Po, po pitiful me. (With apologies to Mr. Zevon.)

Self-pity is one of, if not the, least attractive all human traits. As soon as I catch myself wallowing in the throws of it (which is pretty often) I make an effort to grind it down to a fine powder. It’s downright unmanly.

What helped snap me out of my recent funk (although I had good reasons this time) was the theater, which will come as no surprise to regular readers. I am moved by a live performance the same way others are moved by a piece of music or literature or a gourmet meal.

Who in their right mind would sit through a play about a woman dying of cancer? Sounds like an awful night out. But it isn’t! When WIT opened off-Broadway in 1999, there was talk of moving it to a Broadway house. But the bean counters decided that nobody would go. It went on to win the Pulitzer Prize for Drama and there have been countless regional productions.

wit

It’s finally about to open on Broadway with Cynthia Nixon. She’s on stage dying of ovarian cancer for the entire 1:45 with no intermission. It was a tough, superb performance and an exceptional piece of writing.

They mess with your emotions by loading the script with heaping helpings of sharp humor. Laughs abound. But they can’t fool me. They only do that for juxtaposition. They get you laughing so that when she’s crying in pain it seems all the more horrific. It’s the oldest trick on the book but it works. There was a lot of weeping in the house.

If anything, I suppose the play can be accused of being highly manipulative. But I dare anyone to not surrender to Nixon’s performance. I can’t imagine the critics saying anything negative about her or her excellent cast mates. (Although, you never know, with those bitter old queens.) In the last scene, in a final act of heroism, Nixon stands in a bright, white spotlight, arms stretched upwards, completely naked. Not that her nakedness was the primary focus of the moment. But I did notice.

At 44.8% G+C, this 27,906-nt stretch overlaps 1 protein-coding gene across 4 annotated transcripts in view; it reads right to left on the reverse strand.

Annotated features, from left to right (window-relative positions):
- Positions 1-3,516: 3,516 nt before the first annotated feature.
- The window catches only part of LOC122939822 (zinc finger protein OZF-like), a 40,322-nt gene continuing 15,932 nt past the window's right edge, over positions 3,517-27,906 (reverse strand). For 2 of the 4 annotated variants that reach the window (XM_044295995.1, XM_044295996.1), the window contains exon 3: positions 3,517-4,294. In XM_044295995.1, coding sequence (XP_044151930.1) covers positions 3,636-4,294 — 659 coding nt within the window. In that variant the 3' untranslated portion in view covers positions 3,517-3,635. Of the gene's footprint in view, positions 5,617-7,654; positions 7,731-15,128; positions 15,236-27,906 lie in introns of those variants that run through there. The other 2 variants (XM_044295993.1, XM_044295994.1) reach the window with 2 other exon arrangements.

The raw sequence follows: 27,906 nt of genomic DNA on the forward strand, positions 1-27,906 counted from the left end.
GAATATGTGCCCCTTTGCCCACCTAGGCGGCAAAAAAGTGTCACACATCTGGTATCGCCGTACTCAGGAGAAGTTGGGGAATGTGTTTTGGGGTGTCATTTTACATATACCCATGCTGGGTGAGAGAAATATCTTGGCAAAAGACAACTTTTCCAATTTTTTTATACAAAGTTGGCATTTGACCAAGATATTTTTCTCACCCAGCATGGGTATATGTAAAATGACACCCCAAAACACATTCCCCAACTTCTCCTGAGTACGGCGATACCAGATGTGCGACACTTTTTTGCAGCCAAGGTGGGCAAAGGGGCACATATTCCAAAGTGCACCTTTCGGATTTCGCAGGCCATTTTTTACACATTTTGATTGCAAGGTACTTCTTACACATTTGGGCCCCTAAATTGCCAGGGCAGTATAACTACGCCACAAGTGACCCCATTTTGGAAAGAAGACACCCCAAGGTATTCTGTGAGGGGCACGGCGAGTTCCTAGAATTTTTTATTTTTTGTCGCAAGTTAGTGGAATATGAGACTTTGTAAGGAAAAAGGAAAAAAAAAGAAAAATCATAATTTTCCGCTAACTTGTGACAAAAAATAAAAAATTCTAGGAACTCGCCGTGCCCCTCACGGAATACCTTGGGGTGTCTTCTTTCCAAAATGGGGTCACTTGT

14 thoughts on “Po, po pitiful me. (With apologies to Mr. Zevon.)

  1. this was staged by an amateur local troupe last fall – to critical acclaim and good box office numbers. i didn’t make it. and regret it. don’t think the total nudity at the end happened though, but i’m curious enough to ask around…

  2. A show that is manipulative is doing what it set out to do, isn’t it? I suppose it’s just more unabashed about soliciting the emotional reaction than we like our shows to be?

  3. Daisy: I’ve been wondering about the nudity thing. I know there have been a TON of local productions but I don’t recall hearing about nakedness. I would have seen it sooner.Ellie: It’s great for perspective, that’s for sure. Knowing that people actually go through that made me feel like a big whiner.

  4. I saw the movie. You know, I too love live theater and find it very moving, though i also find movies that way, yet i seldom attend theater. Hmm. no, that’s not self-pity, it’s not.

  5. *sigh*there are so many things that i miss about living in a big city…(i think we should have a world wide 1 hour pity party and alljust sit together at the same time and sigh, sugar! i think it would be very helpful for us all) ;~)

  6. I was utterly and profoundly moved by this production of “Wit” and by Cythina Nixon’s performance. I’ve seen several productions of this play and the subject has a special resonance for me. This was an amazing and moving night of theater.

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